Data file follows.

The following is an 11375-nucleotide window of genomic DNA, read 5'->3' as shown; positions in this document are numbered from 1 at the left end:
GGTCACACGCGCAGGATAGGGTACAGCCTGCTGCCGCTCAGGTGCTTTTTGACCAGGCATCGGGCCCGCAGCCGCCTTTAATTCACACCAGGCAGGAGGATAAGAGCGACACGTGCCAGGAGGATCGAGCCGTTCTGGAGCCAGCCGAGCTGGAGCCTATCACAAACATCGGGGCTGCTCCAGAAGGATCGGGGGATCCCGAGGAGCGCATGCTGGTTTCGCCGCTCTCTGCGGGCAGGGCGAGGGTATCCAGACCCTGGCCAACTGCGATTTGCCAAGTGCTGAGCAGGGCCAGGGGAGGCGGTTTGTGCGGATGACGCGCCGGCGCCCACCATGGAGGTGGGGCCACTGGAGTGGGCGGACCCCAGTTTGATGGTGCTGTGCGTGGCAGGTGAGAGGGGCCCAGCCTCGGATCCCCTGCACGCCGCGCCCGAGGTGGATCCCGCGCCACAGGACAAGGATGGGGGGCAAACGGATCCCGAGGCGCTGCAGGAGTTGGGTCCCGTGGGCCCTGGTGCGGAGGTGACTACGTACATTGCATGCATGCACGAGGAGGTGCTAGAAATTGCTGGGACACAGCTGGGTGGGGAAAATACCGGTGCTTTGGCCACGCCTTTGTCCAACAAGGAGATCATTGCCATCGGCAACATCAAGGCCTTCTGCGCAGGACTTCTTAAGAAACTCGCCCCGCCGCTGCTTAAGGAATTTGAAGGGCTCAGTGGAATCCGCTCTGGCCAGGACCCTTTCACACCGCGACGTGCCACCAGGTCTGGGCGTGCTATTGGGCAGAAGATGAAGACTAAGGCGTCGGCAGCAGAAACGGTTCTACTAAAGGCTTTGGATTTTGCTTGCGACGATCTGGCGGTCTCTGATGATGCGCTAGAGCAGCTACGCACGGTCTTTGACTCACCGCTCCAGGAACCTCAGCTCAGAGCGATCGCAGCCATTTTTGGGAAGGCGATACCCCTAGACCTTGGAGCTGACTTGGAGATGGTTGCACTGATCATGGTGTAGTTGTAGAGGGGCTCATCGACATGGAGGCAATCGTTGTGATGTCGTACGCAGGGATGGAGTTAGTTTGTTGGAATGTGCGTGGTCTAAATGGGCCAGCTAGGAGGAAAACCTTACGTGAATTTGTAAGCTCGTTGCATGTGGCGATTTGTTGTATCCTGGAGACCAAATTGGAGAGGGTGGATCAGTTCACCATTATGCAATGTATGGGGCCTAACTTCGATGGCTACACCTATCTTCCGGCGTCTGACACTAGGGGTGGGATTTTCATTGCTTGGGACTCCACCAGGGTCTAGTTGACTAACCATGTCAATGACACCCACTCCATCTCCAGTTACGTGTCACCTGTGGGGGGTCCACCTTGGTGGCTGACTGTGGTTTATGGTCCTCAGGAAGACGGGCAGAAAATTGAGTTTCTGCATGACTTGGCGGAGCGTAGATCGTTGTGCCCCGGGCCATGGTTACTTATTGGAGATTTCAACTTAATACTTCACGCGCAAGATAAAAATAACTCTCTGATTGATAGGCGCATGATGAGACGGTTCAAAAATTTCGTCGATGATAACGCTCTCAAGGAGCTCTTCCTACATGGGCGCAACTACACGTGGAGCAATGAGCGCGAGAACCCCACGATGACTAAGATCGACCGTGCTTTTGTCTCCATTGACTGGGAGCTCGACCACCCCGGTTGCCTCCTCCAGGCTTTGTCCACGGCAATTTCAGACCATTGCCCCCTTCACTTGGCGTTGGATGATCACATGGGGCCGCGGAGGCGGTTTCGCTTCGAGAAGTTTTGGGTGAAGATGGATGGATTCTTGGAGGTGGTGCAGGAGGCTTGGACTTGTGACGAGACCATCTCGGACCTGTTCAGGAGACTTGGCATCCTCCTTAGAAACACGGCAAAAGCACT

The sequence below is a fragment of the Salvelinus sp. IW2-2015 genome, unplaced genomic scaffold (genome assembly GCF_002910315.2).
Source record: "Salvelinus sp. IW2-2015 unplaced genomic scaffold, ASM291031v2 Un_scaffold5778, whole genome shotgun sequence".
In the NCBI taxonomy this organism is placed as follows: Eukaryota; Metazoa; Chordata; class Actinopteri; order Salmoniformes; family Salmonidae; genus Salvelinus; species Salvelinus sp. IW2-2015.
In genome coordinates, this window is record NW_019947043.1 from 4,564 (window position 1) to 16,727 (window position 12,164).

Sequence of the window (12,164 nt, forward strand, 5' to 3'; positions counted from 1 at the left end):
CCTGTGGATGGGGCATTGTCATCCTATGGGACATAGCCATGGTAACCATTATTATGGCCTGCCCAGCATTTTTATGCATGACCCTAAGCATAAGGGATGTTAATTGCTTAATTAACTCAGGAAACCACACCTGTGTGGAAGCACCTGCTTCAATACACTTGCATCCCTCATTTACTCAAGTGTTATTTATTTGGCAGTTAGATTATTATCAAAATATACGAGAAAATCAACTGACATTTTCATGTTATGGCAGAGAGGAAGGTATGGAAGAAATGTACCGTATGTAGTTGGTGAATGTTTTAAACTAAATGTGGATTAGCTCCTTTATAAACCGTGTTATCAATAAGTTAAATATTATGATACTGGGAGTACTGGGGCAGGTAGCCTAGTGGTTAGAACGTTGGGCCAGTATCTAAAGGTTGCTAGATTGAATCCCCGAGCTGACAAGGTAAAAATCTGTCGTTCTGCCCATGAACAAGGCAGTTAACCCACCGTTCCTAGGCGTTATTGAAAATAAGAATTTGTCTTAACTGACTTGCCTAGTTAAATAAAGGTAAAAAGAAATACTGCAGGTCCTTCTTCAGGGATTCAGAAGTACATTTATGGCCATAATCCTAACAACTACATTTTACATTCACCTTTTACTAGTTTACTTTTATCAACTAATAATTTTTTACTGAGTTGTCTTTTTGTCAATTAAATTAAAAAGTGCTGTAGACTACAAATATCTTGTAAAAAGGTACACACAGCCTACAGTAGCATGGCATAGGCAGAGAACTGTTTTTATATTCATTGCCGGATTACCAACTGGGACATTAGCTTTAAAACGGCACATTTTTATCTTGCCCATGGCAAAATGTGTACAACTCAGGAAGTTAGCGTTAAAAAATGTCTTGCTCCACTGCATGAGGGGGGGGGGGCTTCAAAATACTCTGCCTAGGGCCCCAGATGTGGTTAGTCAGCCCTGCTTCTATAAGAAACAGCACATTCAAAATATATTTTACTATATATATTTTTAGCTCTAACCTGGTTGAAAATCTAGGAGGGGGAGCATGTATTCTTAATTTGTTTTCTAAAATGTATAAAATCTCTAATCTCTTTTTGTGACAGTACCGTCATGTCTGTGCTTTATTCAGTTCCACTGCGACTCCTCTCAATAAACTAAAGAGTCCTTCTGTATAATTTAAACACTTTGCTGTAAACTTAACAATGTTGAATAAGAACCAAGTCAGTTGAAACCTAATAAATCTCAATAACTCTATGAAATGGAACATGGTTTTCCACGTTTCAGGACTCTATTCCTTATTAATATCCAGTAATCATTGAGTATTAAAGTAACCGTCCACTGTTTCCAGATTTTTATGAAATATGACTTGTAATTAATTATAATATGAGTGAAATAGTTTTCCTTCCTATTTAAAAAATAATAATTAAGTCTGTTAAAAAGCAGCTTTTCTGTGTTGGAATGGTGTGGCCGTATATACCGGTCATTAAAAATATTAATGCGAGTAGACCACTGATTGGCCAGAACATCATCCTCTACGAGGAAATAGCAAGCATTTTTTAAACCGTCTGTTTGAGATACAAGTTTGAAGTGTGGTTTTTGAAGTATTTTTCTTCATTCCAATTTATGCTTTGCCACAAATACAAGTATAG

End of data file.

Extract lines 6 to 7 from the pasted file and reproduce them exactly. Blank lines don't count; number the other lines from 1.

In genome coordinates, this window is record NW_019947043.1 from 4,564 (window position 1) to 16,727 (window position 12,164).

Sequence of the window (12,164 nt, forward strand, 5' to 3'; positions counted from 1 at the left end):